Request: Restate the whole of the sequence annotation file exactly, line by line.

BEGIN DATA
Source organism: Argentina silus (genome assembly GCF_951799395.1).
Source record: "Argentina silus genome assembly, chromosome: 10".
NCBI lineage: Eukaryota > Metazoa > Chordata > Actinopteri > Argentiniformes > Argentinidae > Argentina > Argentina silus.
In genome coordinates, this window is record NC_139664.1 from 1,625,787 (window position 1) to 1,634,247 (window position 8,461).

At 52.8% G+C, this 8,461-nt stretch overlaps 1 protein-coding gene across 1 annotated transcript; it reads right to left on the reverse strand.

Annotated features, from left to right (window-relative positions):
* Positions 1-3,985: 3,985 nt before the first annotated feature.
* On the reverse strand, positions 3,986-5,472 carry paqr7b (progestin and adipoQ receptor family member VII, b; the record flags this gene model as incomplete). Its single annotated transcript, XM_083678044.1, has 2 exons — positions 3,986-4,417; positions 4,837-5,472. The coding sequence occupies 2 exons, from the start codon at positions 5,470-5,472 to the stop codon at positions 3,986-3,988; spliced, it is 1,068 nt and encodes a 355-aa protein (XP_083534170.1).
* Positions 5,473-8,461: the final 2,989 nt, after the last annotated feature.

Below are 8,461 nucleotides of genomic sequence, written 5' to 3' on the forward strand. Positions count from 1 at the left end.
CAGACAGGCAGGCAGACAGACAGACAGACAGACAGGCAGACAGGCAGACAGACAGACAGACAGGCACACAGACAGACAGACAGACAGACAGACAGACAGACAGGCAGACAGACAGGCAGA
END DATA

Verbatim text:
Source organism: Argentina silus (genome assembly GCF_951799395.1).
Source record: "Argentina silus genome assembly, chromosome: 10".
NCBI lineage: Eukaryota > Metazoa > Chordata > Actinopteri > Argentiniformes > Argentinidae > Argentina > Argentina silus.
In genome coordinates, this window is record NC_139664.1 from 1,625,787 (window position 1) to 1,634,247 (window position 8,461).

At 52.8% G+C, this 8,461-nt stretch overlaps 1 protein-coding gene across 1 annotated transcript; it reads right to left on the reverse strand.

Annotated features, from left to right (window-relative positions):
* Positions 1-3,985: 3,985 nt before the first annotated feature.
* On the reverse strand, positions 3,986-5,472 carry paqr7b (progestin and adipoQ receptor family member VII, b; the record flags this gene model as incomplete). Its single annotated transcript, XM_083678044.1, has 2 exons — positions 3,986-4,417; positions 4,837-5,472. The coding sequence occupies 2 exons, from the start codon at positions 5,470-5,472 to the stop codon at positions 3,986-3,988; spliced, it is 1,068 nt and encodes a 355-aa protein (XP_083534170.1).
* Positions 5,473-8,461: the final 2,989 nt, after the last annotated feature.

Below are 8,461 nucleotides of genomic sequence, written 5' to 3' on the forward strand. Positions count from 1 at the left end.
CAGACAGGCAGGCAGACAGACAGACAGACAGACAGGCAGACAGGCAGACAGACAGACAGACAGGCACACAGACAGACAGACAGACAGACAGACAGACAGACAGGCAGACAGACAGGCAGA